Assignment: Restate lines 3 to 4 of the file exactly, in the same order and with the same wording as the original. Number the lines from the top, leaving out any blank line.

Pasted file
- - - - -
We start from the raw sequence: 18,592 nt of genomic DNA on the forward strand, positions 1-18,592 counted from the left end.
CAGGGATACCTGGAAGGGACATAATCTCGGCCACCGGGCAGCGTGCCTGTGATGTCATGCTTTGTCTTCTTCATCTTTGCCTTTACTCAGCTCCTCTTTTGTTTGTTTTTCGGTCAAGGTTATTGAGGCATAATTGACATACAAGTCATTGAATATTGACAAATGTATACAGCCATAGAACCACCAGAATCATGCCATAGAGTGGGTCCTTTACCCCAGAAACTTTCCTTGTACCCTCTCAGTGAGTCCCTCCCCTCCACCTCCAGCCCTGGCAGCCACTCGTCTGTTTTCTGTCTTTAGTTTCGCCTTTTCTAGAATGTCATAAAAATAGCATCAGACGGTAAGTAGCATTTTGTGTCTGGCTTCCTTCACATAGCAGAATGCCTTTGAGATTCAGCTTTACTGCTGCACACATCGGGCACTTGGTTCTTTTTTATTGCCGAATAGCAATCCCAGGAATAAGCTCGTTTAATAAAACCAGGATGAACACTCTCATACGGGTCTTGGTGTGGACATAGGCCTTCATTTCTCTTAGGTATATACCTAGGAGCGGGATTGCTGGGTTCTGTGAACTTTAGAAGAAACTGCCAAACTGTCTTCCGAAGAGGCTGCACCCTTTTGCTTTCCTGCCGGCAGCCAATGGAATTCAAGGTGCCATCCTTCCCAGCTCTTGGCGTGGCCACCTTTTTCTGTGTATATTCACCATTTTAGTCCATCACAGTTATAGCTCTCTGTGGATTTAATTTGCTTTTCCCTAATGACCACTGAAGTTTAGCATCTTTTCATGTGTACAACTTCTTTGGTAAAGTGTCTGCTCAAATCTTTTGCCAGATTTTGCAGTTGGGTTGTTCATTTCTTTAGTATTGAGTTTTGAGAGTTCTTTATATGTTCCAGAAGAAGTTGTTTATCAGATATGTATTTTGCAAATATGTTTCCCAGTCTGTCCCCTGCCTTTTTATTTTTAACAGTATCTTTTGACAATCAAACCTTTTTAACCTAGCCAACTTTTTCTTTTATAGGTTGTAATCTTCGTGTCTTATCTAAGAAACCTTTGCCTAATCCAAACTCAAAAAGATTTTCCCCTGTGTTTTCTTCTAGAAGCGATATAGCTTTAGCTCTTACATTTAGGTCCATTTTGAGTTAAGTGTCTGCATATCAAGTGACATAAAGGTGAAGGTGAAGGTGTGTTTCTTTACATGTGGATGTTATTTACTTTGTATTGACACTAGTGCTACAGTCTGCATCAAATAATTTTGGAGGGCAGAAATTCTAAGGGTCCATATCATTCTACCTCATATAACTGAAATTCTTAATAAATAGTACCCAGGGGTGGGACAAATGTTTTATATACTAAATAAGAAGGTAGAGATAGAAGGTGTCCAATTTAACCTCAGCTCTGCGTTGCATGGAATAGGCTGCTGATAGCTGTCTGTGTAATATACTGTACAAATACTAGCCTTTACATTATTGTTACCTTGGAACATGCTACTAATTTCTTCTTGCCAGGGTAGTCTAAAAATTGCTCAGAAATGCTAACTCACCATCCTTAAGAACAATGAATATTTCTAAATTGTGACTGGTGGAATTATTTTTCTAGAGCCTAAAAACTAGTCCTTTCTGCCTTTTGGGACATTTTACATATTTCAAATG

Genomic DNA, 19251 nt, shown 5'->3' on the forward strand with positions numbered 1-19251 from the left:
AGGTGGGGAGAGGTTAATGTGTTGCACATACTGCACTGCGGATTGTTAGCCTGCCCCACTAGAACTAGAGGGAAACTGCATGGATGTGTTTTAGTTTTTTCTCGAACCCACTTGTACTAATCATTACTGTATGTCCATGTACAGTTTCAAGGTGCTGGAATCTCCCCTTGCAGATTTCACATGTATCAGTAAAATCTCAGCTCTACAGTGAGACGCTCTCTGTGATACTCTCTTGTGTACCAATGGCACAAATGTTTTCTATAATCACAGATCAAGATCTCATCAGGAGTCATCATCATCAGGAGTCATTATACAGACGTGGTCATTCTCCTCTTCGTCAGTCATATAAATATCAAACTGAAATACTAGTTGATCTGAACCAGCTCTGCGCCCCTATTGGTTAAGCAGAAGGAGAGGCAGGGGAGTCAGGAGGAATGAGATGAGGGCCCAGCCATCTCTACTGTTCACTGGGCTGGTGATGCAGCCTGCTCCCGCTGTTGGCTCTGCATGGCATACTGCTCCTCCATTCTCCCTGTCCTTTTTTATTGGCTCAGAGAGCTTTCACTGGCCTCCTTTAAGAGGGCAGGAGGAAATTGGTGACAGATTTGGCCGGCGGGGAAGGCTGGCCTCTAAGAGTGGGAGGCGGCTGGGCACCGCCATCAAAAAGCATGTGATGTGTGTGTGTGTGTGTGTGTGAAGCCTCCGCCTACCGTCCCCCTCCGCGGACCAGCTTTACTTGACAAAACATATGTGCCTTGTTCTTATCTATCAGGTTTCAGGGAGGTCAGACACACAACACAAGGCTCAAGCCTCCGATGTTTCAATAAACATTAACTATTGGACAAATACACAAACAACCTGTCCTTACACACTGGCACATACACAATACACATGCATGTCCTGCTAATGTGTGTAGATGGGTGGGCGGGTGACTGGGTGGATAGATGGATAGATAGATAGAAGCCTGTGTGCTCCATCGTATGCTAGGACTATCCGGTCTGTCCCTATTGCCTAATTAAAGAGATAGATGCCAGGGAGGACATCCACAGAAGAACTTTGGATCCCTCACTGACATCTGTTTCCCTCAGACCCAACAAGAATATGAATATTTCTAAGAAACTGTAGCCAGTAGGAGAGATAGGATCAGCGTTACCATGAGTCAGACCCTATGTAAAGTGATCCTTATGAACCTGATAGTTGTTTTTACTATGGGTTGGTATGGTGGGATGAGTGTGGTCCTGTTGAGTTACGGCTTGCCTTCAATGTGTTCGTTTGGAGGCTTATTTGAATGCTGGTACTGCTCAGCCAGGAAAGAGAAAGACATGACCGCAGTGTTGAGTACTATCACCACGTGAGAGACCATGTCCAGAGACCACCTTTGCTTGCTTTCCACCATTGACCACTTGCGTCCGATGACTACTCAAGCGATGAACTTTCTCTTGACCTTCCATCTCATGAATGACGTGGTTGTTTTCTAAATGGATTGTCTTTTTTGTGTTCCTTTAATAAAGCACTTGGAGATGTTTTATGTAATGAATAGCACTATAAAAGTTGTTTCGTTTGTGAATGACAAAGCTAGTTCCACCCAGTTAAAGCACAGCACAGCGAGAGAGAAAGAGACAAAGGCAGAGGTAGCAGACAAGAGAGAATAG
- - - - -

Genomic DNA, 19251 nt, shown 5'->3' on the forward strand with positions numbered 1-19251 from the left:
AGGTGGGGAGAGGTTAATGTGTTGCACATACTGCACTGCGGATTGTTAGCCTGCCCCACTAGAACTAGAGGGAAACTGCATGGATGTGTTTTAGTTTTTTCTCGAACCCACTTGTACTAATCATTACTGTATGTCCATGTACAGTTTCAAGGTGCTGGAATCTCCCCTTGCAGATTTCACATGTATCAGTAAAATCTCAGCTCTACAGTGAGACGCTCTCTGTGATACTCTCTTGTGTACCAATGGCACAAATGTTTTCTATAATCACAGATCAAGATCTCATCAGGAGTCATCATCATCAGGAGTCATTATACAGACGTGGTCATTCTCCTCTTCGTCAGTCATATAAATATCAAACTGAAATACTAGTTGATCTGAACCAGCTCTGCGCCCCTATTGGTTAAGCAGAAGGAGAGGCAGGGGAGTCAGGAGGAATGAGATGAGGGCCCAGCCATCTCTACTGTTCACTGGGCTGGTGATGCAGCCTGCTCCCGCTGTTGGCTCTGCATGGCATACTGCTCCTCCATTCTCCCTGTCCTTTTTTATTGGCTCAGAGAGCTTTCACTGGCCTCCTTTAAGAGGGCAGGAGGAAATTGGTGACAGATTTGGCCGGCGGGGAAGGCTGGCCTCTAAGAGTGGGAGGCGGCTGGGCACCGCCATCAAAAAGCATGTGATGTGTGTGTGTGTGTGTGTGTGAAGCCTCCGCCTACCGTCCCCCTCCGCGGACCAGCTTTACTTGACAAAACATATGTGCCTTGTTCTTATCTATCAGGTTTCAGGGAGGTCAGACACACAACACAAGGCTCAAGCCTCCGATGTTTCAATAAACATTAACTATTGGACAAATACACAAACAACCTGTCCTTACACACTGGCACATACACAATACACATGCATGTCCTGCTAATGTGTGTAGATGGGTGGGCGGGTGACTGGGTGGATAGATGGATAGATAGATAGAAGCCTGTGTGCTCCATCGTATGCTAGGACTATCCGGTCTGTCCCTATTGCCTAATTAAAGAGATAGATGCCAGGGAGGACATCCACAGAAGAACTTTGGATCCCTCACTGACATCTGTTTCCCTCAGACCCAACAAGAATATGAATATTTCTAAGAAACTGTAGCCAGTAGGAGAGATAGGATCAGCGTTACCATGAGTCAGACCCTATGTAAAGTGATCCTTATGAACCTGATAGTTGTTTTTACTATGGGTTGGTATGGTGGGATGAGTGTGGTCCTGTTGAGTTACGGCTTGCCTTCAATGTGTTCGTTTGGAGGCTTATTTGAATGCTGGTACTGCTCAGCCAGGAAAGAGAAAGACATGACCGCAGTGTTGAGTACTATCACCACGTGAGAGACCATGTCCAGAGACCACCTTTGCTTGCTTTCCACCATTGACCACTTGCGTCCGATGACTACTCAAGCGATGAACTTTCTCTTGACCTTCCATCTCATGAATGACGTGGTTGTTTTCTAAATGGATTGTCTTTTTTGTGTTCCTTTAATAAAGCACTTGGAGATGTTTTATGTAATGAATAGCACTATAAAAGTTGTTTCGTTTGTGAATGACAAAGCTAGTTCCACCCAGTTAAAGCACAGCACAGCGAGAGAGAAAGAGACAAAGGCAGAGGTAGCAGACAAGAGAGAATAG